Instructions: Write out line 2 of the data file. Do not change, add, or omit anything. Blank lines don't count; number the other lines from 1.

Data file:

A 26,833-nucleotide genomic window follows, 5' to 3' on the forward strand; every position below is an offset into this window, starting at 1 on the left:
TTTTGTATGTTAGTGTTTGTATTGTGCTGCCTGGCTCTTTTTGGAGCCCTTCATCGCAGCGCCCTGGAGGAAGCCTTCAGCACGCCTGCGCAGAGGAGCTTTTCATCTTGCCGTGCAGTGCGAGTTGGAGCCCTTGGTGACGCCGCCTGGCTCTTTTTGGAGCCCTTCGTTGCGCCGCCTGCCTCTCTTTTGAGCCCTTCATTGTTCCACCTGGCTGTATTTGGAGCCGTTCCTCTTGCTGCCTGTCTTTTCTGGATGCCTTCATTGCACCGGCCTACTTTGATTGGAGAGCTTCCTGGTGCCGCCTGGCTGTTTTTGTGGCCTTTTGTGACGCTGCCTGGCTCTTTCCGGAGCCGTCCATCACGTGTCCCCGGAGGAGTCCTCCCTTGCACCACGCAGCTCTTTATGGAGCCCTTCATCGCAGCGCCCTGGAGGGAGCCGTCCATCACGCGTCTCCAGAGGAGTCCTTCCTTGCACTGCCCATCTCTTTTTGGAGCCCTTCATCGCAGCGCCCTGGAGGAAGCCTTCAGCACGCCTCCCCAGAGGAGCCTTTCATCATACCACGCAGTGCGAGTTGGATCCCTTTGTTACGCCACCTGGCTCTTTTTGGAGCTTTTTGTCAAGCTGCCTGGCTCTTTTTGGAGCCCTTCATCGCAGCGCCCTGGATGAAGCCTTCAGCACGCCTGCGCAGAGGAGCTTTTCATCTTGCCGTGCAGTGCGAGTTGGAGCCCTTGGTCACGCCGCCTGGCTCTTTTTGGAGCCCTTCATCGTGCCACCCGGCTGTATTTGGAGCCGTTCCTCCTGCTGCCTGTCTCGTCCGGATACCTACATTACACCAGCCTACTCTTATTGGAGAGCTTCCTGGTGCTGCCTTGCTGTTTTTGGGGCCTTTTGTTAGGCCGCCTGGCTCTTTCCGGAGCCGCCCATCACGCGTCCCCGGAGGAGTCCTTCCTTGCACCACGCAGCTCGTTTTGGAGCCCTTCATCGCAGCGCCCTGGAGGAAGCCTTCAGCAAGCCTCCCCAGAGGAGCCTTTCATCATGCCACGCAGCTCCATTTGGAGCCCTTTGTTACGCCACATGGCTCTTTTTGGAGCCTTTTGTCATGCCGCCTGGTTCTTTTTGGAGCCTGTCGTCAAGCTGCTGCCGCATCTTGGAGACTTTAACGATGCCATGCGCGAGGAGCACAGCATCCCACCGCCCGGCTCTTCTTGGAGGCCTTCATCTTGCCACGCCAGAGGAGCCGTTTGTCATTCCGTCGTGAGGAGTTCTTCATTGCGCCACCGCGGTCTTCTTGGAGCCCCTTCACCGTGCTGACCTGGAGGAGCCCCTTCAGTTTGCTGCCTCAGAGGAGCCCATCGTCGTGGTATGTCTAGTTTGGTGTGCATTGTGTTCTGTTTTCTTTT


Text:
TTTTGTATGTTAGTGTTTGTATTGTGCTGCCTGGCTCTTTTTGGAGCCCTTCATCGCAGCGCCCTGGAGGAAGCCTTCAGCACGCCTGCGCAGAGGAGCTTTTCATCTTGCCGTGCAGTGCGAGTTGGAGCCCTTGGTGACGCCGCCTGGCTCTTTTTGGAGCCCTTCGTTGCGCCGCCTGCCTCTCTTTTGAGCCCTTCATTGTTCCACCTGGCTGTATTTGGAGCCGTTCCTCTTGCTGCCTGTCTTTTCTGGATGCCTTCATTGCACCGGCCTACTTTGATTGGAGAGCTTCCTGGTGCCGCCTGGCTGTTTTTGTGGCCTTTTGTGACGCTGCCTGGCTCTTTCCGGAGCCGTCCATCACGTGTCCCCGGAGGAGTCCTCCCTTGCACCACGCAGCTCTTTATGGAGCCCTTCATCGCAGCGCCCTGGAGGGAGCCGTCCATCACGCGTCTCCAGAGGAGTCCTTCCTTGCACTGCCCATCTCTTTTTGGAGCCCTTCATCGCAGCGCCCTGGAGGAAGCCTTCAGCACGCCTCCCCAGAGGAGCCTTTCATCATACCACGCAGTGCGAGTTGGATCCCTTTGTTACGCCACCTGGCTCTTTTTGGAGCTTTTTGTCAAGCTGCCTGGCTCTTTTTGGAGCCCTTCATCGCAGCGCCCTGGATGAAGCCTTCAGCACGCCTGCGCAGAGGAGCTTTTCATCTTGCCGTGCAGTGCGAGTTGGAGCCCTTGGTCACGCCGCCTGGCTCTTTTTGGAGCCCTTCATCGTGCCACCCGGCTGTATTTGGAGCCGTTCCTCCTGCTGCCTGTCTCGTCCGGATACCTACATTACACCAGCCTACTCTTATTGGAGAGCTTCCTGGTGCTGCCTTGCTGTTTTTGGGGCCTTTTGTTAGGCCGCCTGGCTCTTTCCGGAGCCGCCCATCACGCGTCCCCGGAGGAGTCCTTCCTTGCACCACGCAGCTCGTTTTGGAGCCCTTCATCGCAGCGCCCTGGAGGAAGCCTTCAGCAAGCCTCCCCAGAGGAGCCTTTCATCATGCCACGCAGCTCCATTTGGAGCCCTTTGTTACGCCACATGGCTCTTTTTGGAGCCTTTTGTCATGCCGCCTGGTTCTTTTTGGAGCCTGTCGTCAAGCTGCTGCCGCATCTTGGAGACTTTAACGATGCCATGCGCGAGGAGCACAGCATCCCACCGCCCGGCTCTTCTTGGAGGCCTTCATCTTGCCACGCCAGAGGAGCCGTTTGTCATTCCGTCGTGAGGAGTTCTTCATTGCGCCACCGCGGTCTTCTTGGAGCCCCTTCACCGTGCTGACCTGGAGGAGCCCCTTCAGTTTGCTGCCTCAGAGGAGCCCATCGTCGTGGTATGTCTAGTTTGGTGTGCATTGTGTTCTGTTTTCTTTT